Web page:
The Barents Sea is particularly vulnerable to lowering pH levels and increasing acidification, say some scientists. Its cold water temperatures allow it to absorb greater amounts of CO2 than warm waters, meaning, the Barents Sea could acidify quicker than other water systems in the world, threatening biodiversity.

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May 18: Pancake Tuesday

The Barents Observer got a little taste of Canada today – pancakes with maple syrup!

Some of my colleagues enjoying pancakes with Canadian maple syrup
Some of my colleagues enjoying pancakes with Canadian maple syrup

Chantaie and I decided weeks ago that we’d bring pancakes and maple syrup to our colleagues at the Barents Observer.

In fact, the suggestion to bring a maple syrup product came from the Norwegian Ambassador in Canada herself, Else Berit Eikeland. And, boy was she right!

The maple syrup was a hit with our new Scandinavian colleagues. The office was abuzz with the sweet smells of this not-so-common Kirkenes treat. Some had tried it before, others hadn’t.

One thing was certain at the end of the day: maple syrup = satisfaction!

Today was an exciting day journalistically, as you will see with the story linked above. I love journalism! It’s the best feeling getting deep into a story, becoming obsessed with its nuances and hearing someone pick up the phone when you call for an interview. I get to learn something new everyday!

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May 19: Food impressions so far

So today was a day at work, which was fun and interesting as usual. There was even a delegation of U.S. Army Generals visiting. We got to meet them and share a presentation with them.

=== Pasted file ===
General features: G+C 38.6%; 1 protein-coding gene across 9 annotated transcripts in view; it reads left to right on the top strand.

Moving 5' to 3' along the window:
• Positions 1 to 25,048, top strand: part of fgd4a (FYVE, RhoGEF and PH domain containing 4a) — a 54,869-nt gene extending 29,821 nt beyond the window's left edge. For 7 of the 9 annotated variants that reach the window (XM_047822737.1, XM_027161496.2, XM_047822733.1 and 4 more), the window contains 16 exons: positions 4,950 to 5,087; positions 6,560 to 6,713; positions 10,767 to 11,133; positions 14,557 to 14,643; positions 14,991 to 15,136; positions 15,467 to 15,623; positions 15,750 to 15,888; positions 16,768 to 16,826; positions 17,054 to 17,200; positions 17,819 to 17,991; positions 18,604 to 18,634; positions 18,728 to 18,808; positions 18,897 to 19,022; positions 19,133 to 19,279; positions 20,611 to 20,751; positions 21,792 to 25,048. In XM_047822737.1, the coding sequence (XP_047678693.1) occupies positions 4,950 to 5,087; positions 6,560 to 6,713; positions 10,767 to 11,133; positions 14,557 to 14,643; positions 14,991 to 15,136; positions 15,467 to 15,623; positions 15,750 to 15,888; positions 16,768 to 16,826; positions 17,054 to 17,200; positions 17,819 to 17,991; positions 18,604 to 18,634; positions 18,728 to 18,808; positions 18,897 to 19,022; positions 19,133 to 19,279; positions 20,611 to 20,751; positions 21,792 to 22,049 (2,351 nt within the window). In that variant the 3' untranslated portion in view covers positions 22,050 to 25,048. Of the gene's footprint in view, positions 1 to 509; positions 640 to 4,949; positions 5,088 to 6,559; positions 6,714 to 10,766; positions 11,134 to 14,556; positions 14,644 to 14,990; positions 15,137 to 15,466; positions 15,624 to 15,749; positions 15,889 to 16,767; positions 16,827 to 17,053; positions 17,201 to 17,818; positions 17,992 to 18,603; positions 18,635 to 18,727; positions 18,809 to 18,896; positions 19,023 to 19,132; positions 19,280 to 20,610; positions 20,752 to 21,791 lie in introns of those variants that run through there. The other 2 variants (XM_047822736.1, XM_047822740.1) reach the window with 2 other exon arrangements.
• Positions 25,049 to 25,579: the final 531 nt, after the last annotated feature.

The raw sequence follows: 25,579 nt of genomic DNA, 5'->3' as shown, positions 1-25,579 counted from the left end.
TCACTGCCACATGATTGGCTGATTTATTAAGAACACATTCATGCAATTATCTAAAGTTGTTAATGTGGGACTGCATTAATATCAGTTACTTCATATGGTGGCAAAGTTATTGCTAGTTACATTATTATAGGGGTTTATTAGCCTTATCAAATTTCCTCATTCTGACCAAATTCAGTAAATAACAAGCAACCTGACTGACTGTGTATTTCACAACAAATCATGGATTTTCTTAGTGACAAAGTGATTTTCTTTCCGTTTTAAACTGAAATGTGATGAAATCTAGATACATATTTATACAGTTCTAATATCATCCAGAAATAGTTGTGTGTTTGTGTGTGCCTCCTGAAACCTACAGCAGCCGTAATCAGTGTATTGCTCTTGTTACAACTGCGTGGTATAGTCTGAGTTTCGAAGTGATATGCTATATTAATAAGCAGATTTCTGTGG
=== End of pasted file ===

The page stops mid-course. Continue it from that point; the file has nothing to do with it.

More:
I thought the blog post for today could focus on my Norwegian food experiences thus far! Everyone loves food, so I believe it’s a safe topic 🙂

Brunost - Norwegian Brown Cheese
Brunost – Norwegian Brown Cheese

Brown Cheese: It’s called “brunost” in Norway and it’s a caramelized goat cheese. It literally tastes like caramel meets goat cheese, which may sound strange but is SO good. It’s really great on toast with jam or on waffles.

Reindeer: So in one day you can see reindeer grazing then go to a restaurant and eat it, kind of like cows in North America. It was odd at first for me because I think of reindeer as Santa’s cute helpers, but in real life, they can’t fly – I can verify that now. But reindeer meat is quite good. It’s a bit more gamey than beef, but pretty much the same idea as venison/beef. The most interesting thing that happened to me regarding reindeer meat was when I ate out at a “Surf n’ Turf” restaurant and the logo was a fish and reindeer, not a fish and cow!

Open-face sandwiches: At lunchtime, and most of the time sandwiches are eaten, they are topless! But don’t worry, they are well dressed 🙂 Sandwiches hardly ever have a second piece of bread on the top, instead many Norwegians stack all sorts of goodies on the bottom piece of bread and eat it like a piece of pizza. Today I had a hard-boiled egg, cheese, salami, mayo, ham, turkey, cucumber, tomato, and probably more that I’m forgetting! Mmm they are the best, the taste of the sandwich contents are so much better without that second piece of bread.

Tubed Food: Picture a toothpaste tube, except with food in it. You can get things like tubed bacon and tube caviar. I have only tried the tubed mayo so far, I’ll keep you updated.

I’ve really been enjoying trying new food! I look forward to more. I will be travelling around the country in the coming weeks, so hopefully there will some regional specialties. Until then, it’s a constant guessing game of what I’m actually buying at the grocery store!